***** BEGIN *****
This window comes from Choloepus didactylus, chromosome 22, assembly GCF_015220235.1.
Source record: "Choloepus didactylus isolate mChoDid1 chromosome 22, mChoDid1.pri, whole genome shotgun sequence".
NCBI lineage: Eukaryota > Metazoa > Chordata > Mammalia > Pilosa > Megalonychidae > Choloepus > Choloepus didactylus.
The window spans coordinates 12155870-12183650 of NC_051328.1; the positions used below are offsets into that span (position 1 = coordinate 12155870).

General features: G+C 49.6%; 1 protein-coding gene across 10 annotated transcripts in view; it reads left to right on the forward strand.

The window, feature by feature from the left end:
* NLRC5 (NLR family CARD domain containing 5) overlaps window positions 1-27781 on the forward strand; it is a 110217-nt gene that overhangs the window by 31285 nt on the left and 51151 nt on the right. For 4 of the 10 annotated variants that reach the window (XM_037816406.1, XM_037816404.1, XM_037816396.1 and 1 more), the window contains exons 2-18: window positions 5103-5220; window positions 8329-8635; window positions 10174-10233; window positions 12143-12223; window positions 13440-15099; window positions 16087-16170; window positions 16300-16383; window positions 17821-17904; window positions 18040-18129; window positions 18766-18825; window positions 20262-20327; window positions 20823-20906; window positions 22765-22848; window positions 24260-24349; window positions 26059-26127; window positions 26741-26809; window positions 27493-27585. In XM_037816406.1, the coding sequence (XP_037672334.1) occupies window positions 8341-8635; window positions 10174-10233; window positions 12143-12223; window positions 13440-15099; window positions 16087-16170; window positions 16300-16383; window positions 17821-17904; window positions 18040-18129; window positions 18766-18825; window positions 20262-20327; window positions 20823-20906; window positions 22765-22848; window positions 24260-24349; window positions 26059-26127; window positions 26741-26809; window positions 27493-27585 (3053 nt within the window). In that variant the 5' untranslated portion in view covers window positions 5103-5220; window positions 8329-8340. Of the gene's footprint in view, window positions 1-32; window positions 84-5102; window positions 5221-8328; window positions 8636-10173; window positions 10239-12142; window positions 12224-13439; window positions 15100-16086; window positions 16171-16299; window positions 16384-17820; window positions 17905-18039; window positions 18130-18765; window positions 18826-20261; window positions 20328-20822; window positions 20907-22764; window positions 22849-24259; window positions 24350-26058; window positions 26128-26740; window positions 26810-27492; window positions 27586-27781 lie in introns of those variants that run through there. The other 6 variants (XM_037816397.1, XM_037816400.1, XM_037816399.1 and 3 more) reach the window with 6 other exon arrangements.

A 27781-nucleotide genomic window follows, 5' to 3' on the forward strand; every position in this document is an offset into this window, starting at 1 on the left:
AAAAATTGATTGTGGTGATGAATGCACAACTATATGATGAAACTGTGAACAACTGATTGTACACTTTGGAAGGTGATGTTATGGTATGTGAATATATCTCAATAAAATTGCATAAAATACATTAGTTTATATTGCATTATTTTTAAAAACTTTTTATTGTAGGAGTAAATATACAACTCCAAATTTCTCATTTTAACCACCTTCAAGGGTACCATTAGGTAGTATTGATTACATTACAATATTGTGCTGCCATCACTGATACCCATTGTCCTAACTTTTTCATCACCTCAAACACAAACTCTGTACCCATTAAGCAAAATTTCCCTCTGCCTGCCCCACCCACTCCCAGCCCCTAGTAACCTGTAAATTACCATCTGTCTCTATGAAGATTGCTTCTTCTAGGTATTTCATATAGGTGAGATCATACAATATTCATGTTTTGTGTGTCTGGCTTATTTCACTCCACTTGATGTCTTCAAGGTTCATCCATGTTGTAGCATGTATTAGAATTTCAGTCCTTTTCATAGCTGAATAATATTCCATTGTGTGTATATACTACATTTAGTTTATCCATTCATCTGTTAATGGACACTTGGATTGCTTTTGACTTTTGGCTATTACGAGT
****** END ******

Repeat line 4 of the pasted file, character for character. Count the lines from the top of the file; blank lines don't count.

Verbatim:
The window spans coordinates 12155870-12183650 of NC_051328.1; the positions used below are offsets into that span (position 1 = coordinate 12155870).